VHF Marine Radio: An Overview

Marine Radio

VHF Marine Radio--Important Safety Equipment



A VHF marine radio may be the most important piece of safety equipment on a recreational boat. Countless lives have been saved due to a properly functioning radio, and someone who knew how to use it.

Yet, unless you're an experienced boater, you may not be familiar at all with marine radio. My purpose here is to give an overview of what marine VHF radio is, what it can do, and how to use it.

What is VHF Marine Radio?

Radio is divided into radio services—marine radio service, citizens band radio service, amateur radio service, family radio service, general mobile radio service, and so on. The marine radio service is reserved for boaters.

Radio waves occur with varying frequency. The range of radio-wave frequencies is called the radio spectrum. The radio spectrum includes waves of different frequencies—low, medium, high, very high, and ultra high. Very-high-frequency marine radio, or VHF marine radio refers then to that part of the marine radio service that transmits and receives on the VHF frequencies.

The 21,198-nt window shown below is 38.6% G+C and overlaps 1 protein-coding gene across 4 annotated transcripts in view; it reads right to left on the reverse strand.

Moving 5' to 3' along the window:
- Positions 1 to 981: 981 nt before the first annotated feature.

The Radio Spectrum



Some frequencies in the radio spectrum other than VHF also belong to marine radio. These are the high-frequency (HF) signals of single side-band radio. Single side-band is often used by those venturing out more than about 25 nautical miles off shore because it has a much longer range than the popular VHF radio used for more near-shore cruising. The subject of single-side band is interesting, but beyond our scope here.

VHF Waves are Line of Sight

Radio waves behave differently, depending on their frequency. For example, VHF radio waves tend to travel in a straight line, and won't normally bend around the earth's curvature, as will HF waves.



VHF radio waves are line of sight



Since they don't typically bend, VHF waves are described as line of sight. This means both the sending and the receiving antennas must “see” each other above the horizon. The top of either antenna must not be under the horizon.

What is the Range of VHF Radio?